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Publication numberUS6858030 B2
Publication typeGrant
Application numberUS 10/197,092
Publication dateFeb 22, 2005
Filing dateJul 17, 2002
Priority dateJan 5, 2001
Fee statusPaid
Also published asCA2359373A1, CA2359373C, DE60133360D1, DE60133360T2, DE60140706D1, EP1222899A2, EP1222899A3, EP1222899B1, EP1913886A2, EP1913886A3, EP1913886B1, EP2145595A2, EP2145595A3, EP2145595B1, US6488681, US20020091386, US20020183748, US20120071932, USRE42932
Publication number10197092, 197092, US 6858030 B2, US 6858030B2, US-B2-6858030, US6858030 B2, US6858030B2
InventorsGreg Martin, Yves Crozet, William J. Kelly
Original AssigneeStryker Spine
Export CitationBiBTeX, EndNote, RefMan
External Links: USPTO, USPTO Assignment, Espacenet
Pedicle screw assembly and methods therefor
US 6858030 B2
Abstract
A method for stabilizing a spine includes providing a coupling element having upper and lower ends, a rod receiving opening adapted to receive an elongated stabilizing rod, a bore extending through the lower end and a conical-shaped seat surrounding the bore adjacent the lower end; providing a fastener having upper and lower ends, a head having a radial surface, and at least one anchoring element between the lower end of the fastener and the head; assembling the fastener with the coupling element so that the lower end of the fastener passes through the bore of the coupling element and the radial surface of the head engages the conical-shaped seat. The method also includes anchoring the fastener to bone; moving the coupling element relative to the fastener for capturing the elongated stabilizing rod in the rod receiving opening; and urging the captured stabilizing rod toward the head of the fastener so that the rod contacts the head and forces the radial surface of the head against the conical-shaped seat of the coupling element for locking the coupling element from further movement relative to the fastener.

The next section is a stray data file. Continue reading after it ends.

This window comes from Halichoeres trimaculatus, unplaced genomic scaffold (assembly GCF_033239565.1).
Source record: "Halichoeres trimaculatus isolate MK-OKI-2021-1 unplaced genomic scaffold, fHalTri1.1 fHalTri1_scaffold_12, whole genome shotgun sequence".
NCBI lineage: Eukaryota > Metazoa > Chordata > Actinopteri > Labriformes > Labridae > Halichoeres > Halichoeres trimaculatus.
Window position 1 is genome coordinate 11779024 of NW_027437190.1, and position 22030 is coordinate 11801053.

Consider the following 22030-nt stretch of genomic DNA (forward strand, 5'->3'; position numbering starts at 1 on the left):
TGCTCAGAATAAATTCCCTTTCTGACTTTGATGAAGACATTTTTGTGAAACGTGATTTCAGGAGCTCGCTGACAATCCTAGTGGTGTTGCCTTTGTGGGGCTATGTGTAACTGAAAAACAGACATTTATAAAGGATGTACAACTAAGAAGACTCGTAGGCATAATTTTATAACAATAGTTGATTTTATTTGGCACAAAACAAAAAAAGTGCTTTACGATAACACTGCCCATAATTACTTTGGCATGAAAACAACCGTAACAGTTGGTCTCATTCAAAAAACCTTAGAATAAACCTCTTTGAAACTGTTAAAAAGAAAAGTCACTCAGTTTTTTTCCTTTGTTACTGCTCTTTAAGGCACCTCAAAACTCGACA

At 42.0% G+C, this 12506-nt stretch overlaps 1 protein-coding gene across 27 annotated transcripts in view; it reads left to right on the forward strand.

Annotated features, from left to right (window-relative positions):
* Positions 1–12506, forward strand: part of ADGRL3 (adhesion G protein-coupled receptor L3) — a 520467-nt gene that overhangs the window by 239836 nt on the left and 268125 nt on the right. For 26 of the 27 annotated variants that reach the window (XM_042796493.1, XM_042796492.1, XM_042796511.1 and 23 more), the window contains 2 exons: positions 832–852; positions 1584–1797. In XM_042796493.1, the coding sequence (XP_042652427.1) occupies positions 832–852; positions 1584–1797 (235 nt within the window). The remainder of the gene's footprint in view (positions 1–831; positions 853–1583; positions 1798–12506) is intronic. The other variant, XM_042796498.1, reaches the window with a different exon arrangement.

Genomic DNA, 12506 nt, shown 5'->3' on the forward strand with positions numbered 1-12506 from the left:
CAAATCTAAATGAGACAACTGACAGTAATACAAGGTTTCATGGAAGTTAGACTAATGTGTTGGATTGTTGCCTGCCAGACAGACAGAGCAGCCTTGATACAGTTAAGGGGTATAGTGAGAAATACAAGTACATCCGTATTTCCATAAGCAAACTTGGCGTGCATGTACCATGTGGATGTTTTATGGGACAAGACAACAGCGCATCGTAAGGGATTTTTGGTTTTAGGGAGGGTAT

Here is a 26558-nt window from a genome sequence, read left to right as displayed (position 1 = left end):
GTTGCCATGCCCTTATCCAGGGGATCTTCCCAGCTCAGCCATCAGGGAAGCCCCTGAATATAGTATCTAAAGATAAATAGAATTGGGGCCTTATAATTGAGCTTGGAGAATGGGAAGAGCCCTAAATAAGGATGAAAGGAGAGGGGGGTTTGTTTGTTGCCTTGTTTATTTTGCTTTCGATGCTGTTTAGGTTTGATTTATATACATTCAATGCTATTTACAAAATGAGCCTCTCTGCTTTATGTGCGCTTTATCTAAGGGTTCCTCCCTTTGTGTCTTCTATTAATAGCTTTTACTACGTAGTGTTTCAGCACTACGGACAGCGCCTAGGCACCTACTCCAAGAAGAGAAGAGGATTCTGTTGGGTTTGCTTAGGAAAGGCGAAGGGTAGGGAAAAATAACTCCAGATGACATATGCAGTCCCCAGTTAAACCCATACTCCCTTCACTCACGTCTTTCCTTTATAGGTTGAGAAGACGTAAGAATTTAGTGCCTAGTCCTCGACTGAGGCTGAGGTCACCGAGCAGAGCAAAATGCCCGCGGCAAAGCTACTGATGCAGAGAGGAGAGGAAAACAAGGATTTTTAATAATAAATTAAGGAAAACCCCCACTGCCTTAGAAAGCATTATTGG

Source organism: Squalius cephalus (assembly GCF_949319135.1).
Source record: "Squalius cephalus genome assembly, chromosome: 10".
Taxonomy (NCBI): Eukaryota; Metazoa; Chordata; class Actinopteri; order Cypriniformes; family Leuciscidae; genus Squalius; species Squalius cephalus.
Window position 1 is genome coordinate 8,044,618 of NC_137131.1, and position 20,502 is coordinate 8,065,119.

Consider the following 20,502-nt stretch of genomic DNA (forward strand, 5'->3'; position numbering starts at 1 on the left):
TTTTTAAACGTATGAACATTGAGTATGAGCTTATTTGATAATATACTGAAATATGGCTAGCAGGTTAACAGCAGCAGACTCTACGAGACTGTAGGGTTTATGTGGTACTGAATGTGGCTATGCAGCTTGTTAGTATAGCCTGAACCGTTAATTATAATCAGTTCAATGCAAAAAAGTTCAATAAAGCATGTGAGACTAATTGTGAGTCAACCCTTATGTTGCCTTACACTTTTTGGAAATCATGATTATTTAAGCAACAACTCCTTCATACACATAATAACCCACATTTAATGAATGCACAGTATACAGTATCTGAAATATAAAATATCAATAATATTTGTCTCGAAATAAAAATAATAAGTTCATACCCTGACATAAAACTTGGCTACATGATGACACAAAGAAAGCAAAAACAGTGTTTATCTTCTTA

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Claims(20)
1. A method for stabilizing a spine comprising:
providing a coupling element having upper and lower ends, a rod receiving opening adapted to receive an elongated stabilizing rod, a bore extending through the lower end and a conical-shaped seat surrounding said bore adjacent the lower end;
providing a fastener having upper and lower ends, a head having a radial surface, and at least one anchoring element between the lower end of said fastener and the head;
assembling said fastener with said coupling element so that the lower end of said fastener passes through the bore of said coupling element and the radial surface of said head engages the conical-shaped seat;
anchoring said fastener to bone;